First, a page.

Cellular glass is easy to handle or work with because it consists of thin-walled glass cells which can be easily cut with simple tools like a saw blade or hand saw. However, you need to be very cautious while working with the foam glass as it may cause damage to your hand or eyes. Therefore, it is advised to put on protective wears while you work with it. By using foam glass, you can insulate the exterior of your home with less effort.
09. Foam Glass is Ecological
Foam glass is manufactured using at least 60% of recycled glass. It is also free of environmentally damaging flame retardants and gas propellants. After using foam glass as thermal insulation, it can be reused as filler in landscaping or thermally insulating granulates. It is ecologically sensible recycling through re-use.
Disadvantages of Foam Glass
01. Foam glass or cellular glass insulation is fragile and brittle.
02. It is susceptible to vibration-induced damage.
03. The cost of this insulation is high compared to other insulations with similar insulation properties.
04. Installation costs are more due to the fragile nature of the material.
Manufacturing of Foam Glass
- Foam glass is in the form of rectangular blocks.
- It is produced using a process that traps gas bubbles in the glass, creating an expanded material with a spongy consistency.
Steps involved in preparing Foam Glass
- First make sure that recycled glass material is cleaned and later crushed using industrial glass crusher.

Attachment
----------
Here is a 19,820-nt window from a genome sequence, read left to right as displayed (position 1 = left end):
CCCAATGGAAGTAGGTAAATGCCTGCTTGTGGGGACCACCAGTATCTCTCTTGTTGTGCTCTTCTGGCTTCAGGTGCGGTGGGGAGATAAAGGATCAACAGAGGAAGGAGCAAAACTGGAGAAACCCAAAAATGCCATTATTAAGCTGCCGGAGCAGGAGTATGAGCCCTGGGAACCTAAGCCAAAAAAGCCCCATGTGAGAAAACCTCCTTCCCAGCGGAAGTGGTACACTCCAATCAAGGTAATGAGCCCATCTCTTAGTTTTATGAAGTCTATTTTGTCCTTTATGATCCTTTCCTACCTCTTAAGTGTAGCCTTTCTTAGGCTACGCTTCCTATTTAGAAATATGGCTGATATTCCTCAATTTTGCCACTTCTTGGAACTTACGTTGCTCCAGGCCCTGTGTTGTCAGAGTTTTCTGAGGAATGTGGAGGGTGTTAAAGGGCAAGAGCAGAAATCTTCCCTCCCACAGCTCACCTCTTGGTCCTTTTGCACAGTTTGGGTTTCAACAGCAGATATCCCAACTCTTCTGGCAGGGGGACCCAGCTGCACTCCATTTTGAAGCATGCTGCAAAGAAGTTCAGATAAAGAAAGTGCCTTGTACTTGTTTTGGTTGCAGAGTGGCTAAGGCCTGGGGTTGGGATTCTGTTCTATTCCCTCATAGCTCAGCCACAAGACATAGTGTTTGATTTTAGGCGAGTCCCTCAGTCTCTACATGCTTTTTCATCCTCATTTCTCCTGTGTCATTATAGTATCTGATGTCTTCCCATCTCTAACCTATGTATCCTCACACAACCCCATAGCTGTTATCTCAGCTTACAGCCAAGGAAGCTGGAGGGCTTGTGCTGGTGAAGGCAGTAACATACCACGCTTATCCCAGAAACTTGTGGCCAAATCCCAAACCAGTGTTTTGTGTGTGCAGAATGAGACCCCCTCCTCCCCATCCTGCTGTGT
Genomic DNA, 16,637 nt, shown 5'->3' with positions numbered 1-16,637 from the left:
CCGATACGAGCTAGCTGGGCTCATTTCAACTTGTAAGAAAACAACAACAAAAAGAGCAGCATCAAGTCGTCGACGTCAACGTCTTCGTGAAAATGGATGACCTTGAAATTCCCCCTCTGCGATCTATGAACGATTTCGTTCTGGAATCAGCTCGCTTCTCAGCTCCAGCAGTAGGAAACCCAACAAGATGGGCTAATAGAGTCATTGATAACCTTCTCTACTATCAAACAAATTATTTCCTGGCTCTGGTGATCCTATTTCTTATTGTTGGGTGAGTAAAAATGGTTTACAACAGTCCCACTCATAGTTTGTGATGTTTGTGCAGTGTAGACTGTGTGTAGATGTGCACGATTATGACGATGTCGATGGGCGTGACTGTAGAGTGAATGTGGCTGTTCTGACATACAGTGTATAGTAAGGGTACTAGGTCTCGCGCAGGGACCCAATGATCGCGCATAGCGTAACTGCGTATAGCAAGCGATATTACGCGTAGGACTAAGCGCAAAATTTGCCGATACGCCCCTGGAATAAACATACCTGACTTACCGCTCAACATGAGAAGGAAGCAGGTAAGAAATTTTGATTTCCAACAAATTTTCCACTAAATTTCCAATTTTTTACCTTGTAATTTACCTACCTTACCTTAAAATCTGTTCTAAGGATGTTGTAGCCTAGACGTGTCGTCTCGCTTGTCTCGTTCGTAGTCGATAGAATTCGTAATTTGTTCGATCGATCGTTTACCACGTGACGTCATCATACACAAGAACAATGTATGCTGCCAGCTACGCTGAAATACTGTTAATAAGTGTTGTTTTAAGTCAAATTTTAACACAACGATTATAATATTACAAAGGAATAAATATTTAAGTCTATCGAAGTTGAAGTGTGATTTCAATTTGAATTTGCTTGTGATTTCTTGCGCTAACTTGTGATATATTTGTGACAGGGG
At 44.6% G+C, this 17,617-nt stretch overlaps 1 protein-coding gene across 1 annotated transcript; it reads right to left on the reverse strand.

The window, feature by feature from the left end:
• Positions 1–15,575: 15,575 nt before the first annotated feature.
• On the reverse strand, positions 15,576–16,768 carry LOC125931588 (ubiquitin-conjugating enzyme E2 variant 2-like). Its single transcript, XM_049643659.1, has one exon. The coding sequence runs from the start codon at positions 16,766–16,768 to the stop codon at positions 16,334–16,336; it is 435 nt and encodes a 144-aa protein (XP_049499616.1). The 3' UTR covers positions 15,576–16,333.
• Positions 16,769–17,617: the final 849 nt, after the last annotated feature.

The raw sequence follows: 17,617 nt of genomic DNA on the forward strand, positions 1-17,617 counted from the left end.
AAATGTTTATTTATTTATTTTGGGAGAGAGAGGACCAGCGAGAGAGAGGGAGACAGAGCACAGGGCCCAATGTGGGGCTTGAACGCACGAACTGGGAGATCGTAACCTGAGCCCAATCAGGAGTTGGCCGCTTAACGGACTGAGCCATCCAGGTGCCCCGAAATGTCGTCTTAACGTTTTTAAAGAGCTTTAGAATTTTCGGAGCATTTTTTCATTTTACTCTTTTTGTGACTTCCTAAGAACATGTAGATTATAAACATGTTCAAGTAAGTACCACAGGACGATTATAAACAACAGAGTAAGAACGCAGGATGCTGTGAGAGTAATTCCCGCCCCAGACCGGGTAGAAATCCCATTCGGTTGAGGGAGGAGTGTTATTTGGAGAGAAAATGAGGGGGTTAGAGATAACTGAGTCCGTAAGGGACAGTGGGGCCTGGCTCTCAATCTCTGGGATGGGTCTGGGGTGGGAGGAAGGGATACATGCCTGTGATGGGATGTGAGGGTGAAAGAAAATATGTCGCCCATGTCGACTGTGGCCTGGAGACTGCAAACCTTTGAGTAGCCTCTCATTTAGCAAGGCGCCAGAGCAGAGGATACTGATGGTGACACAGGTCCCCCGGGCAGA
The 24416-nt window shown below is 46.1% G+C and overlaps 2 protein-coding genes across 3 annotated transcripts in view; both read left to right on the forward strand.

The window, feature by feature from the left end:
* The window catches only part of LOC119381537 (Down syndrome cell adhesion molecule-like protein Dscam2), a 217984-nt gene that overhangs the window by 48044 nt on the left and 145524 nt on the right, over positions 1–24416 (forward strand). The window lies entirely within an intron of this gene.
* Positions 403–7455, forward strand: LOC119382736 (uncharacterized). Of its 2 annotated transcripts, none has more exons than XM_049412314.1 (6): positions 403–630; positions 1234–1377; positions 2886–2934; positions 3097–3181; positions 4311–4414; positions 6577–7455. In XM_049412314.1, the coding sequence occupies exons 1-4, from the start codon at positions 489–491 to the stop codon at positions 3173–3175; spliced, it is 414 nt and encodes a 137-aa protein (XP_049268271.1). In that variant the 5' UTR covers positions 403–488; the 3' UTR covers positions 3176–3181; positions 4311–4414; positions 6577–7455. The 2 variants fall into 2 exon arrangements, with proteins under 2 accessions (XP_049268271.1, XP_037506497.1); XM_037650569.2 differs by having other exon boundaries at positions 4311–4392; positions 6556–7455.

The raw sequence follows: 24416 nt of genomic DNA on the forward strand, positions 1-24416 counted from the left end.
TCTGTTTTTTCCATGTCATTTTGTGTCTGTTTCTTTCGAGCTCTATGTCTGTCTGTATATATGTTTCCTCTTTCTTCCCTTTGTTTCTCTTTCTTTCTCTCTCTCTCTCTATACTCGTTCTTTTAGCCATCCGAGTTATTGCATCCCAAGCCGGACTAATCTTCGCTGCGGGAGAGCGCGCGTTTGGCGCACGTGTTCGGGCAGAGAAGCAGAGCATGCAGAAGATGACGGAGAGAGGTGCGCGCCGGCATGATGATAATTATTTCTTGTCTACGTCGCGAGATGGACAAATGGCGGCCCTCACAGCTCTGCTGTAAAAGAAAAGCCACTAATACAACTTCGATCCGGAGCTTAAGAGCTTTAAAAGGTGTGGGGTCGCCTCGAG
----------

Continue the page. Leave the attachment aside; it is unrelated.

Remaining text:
- Enough glass is used to fill the glass furnace to capacity for time and cost efficiency.
- Glass having a similar expansion coefficient for the best results is used i.e. the temperatures at which the glass melts and re-solidifies.
- Crushed glass is mixed with powdered cullet that adds strength to the glass with a carbon-based material such as coal powder.
- The carbon thus reacts with the glass to produce carbon dioxide, which develop a foam consistency with a volume approximately 15 times that of the original crushed glass.
- The crushed glass mixture is placed in the heat tolerant kiln forms with an anti-sticking agent.
- The kiln forms are loaded onto the roller conveyor with a high temperature tunnel furnace.
- The glass is heated at 1,000 to 1,300 degrees Celsius.
- It is then slowly cooled or annealed.
- Gases allow the glass to expand while heating and then stabilize during cooling.
According to ‘Francis D. K. Ching’ (Author of Building Construction Illustrated), Cellular glass insulation or foam glass insulation is fire-resistant, impervious to moisture, and dimensionally stable, but has a lower thermal-resistance value than foamed plastic insulations, which are flammable and must be protected with a thermal barrier when used on the interior surfaces of a building.
For more than seventy years glass foam production technology has been established as a valid method both for obtaining products having a unique combination of properties (with particular reference to high insulation capability, very low density, excellent resistance to fire, water impermeability, high compression strength, and dimensional stability) and for recycling growing quantities of glass waste. Glass foams are modern building materials which are reasonably competing these days with various other conventional materials for application in thermal insulation. The continuously decreasing price owing to improvement of process technologies and the growing introduction of waste as raw materials as well as the advantages coming from energy saving through a better insulation capability, will certainly increase the application possibilities for this material in the near future.
Apart from this article on foam glass, we have also written articles on various glasses available in market. Please check this list,